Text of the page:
Rapidly Deteriorating Socioeconomic Conditions In South Africa Could Expose Rand To Substantial Downside Risk
By October 27, 2017– Published in on
South Africa is facing some major problems that may not have solutions. The most urgent issue is the lack of water, and the total absence of any viable options for supporting a burgeoning population. The city of Cape Town has instituted a water rationing program, but even with the cuts in service that most residents will face, there may be no way to reverse the situation. This mean that initially Cape Town will have to deal with serious inconvenience, but over the medium term, these water problems have to potential to disrupt the national economy.
The other issue that is more commonly talked about internationally is the upcoming political changeover, with both the ANC and national elections looming in the not to distant future. The current president, Jacob Zuma, has been the subject of a number of criminal allegations. As it stands today there are more than 700 open cases against him, and it is unclear what will happen if and when he leaves power.
In addition to the issues that surround the Zuma administration, there have been a string of murders within the ANC, all of which are suspected to be politically motivated. Given the fact that elections are coming up, and many of the candidates are being assassinated, it begs the question of how the economy of South Africa will stand up to some very trying times.
There are very few fundamental drivers that could support the Rand going forward, and with some of the tail risks that are present, there could be a serious movement downward in the Rand against the major currencies.
A Vicious Circle
As the example of Cape Town demonstrates, the inability of the South African government to supply water could be the impetus of a much larger downward spiral. Water is the most basic of public services, and allows for population density to be maintained in an urban area. Without water, sewer systems don't work, and that means a public health nightmare.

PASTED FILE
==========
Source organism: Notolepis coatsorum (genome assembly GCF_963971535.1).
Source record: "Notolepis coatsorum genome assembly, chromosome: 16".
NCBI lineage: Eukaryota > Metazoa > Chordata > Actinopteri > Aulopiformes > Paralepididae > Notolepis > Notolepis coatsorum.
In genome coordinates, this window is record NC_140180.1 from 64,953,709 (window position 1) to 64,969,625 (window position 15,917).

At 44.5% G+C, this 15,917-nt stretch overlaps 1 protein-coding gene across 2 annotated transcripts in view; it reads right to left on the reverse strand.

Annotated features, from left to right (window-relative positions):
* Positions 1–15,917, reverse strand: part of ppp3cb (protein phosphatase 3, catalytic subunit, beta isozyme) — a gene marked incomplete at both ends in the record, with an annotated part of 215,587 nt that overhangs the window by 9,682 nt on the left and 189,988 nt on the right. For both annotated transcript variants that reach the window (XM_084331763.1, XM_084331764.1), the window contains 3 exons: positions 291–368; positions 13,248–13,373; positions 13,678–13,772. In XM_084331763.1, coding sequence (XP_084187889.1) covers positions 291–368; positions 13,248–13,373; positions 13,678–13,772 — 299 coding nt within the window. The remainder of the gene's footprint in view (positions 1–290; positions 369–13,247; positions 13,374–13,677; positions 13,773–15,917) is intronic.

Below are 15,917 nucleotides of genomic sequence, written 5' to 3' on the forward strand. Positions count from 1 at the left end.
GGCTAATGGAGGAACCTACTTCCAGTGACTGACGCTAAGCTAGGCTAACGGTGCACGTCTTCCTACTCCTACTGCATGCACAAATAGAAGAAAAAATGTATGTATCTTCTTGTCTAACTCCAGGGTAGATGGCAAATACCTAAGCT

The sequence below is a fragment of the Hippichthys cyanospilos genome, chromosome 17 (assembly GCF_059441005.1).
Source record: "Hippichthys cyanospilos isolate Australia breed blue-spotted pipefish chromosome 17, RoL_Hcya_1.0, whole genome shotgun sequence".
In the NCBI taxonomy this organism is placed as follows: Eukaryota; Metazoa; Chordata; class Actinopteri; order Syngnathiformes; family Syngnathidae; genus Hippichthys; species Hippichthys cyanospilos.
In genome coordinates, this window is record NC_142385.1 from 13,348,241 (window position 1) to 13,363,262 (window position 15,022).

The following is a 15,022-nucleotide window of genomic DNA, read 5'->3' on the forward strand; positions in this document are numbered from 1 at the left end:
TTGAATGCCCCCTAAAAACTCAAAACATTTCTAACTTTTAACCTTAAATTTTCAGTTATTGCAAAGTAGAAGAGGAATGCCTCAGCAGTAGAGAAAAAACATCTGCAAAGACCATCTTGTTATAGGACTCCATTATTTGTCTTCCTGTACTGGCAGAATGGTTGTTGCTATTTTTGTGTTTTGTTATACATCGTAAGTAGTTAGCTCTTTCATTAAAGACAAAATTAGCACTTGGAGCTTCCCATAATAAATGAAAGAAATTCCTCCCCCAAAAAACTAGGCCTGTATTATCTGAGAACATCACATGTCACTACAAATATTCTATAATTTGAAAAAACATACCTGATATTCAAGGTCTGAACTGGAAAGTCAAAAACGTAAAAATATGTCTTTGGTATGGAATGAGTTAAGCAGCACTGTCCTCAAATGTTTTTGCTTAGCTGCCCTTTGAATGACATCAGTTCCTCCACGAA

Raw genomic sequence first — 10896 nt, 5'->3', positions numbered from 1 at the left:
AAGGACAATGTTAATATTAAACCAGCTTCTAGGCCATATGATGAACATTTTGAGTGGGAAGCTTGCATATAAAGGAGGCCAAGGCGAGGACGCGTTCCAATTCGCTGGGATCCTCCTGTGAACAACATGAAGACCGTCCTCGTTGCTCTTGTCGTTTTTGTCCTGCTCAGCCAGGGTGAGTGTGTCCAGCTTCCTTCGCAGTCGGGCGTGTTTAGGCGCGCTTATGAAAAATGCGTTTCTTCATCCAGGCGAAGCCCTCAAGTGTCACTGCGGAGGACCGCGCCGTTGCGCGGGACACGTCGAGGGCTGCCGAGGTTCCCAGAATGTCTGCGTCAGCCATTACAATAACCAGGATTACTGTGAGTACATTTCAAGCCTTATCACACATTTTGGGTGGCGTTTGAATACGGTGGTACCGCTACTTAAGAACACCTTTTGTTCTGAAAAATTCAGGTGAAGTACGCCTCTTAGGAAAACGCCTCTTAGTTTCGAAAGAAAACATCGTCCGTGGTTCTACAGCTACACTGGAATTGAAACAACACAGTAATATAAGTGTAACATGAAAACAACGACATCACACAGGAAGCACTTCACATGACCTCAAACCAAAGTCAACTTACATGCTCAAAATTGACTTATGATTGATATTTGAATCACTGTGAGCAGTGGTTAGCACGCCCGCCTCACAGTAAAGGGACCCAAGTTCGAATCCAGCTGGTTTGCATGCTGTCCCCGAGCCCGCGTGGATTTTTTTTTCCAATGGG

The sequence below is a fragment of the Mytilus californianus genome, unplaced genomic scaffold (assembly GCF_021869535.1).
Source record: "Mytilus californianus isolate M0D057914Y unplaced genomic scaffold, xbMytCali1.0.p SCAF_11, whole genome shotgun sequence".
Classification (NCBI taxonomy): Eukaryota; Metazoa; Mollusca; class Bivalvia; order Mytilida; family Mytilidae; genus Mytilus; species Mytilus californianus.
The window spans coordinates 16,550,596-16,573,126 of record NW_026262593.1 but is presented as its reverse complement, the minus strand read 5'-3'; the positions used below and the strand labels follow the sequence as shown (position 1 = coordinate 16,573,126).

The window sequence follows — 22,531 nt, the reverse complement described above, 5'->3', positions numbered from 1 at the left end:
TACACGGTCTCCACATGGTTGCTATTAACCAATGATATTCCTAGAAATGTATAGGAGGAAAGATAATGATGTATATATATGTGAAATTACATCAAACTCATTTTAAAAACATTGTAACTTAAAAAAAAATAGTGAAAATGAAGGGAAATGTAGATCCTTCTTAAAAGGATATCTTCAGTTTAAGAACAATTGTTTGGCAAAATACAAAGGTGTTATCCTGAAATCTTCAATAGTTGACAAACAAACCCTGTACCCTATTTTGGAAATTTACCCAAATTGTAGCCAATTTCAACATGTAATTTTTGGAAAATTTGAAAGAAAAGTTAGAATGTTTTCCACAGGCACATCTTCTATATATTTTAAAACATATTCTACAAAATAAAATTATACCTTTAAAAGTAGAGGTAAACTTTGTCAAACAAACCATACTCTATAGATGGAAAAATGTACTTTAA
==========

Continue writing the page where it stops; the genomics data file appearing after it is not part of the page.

Another problem is that in most cases, the mains water pipes are designed to remain filled at all times. So if they are empty, they may be crushed by the earth that sits on them. This means that vital infrastructure will be destroyed, and even if the water problem is solved down the road, there will be huge amounts of work needed before the system will work again.
The economic consequences of a prolonged period without water in one of the most affluent areas of South Africa could be very serious. In addition to the loss of revenue from suspended or shuttered businesses, the view that the international markets may create from this event could exacerbate the dearth of foreign investment capital in South Africa. This has already been a problem at the national level, but now it appears that problems are emerging at the provincial level as well.
The Long Suffering Rand
In 1980 one would need less than two South African Rands to buy a British Pound, but today it would takes more than 16 to do the same. The current exchange rate may be subject to a huge move downward, and this could unleash problems for South Africa that may feed on themselves. The likelihood of a seamless transition of power would seem remote in the light of the murderous political climate.
Unfortunately for South Africa, their problems are structural, and a massive lack of infrastructure spending has left the nation without the most basic of public services. South Africa's debt is rated as junk by everyone but Moody's, who has their outlook listed as “negative”.
There are no willing investors at this point, and even the national government is finding that selling their debt isn't easy. There don't appear to be many reasons why the Rand will maintain its present value, and there are so many things that could spur heavy selling in the months ahead.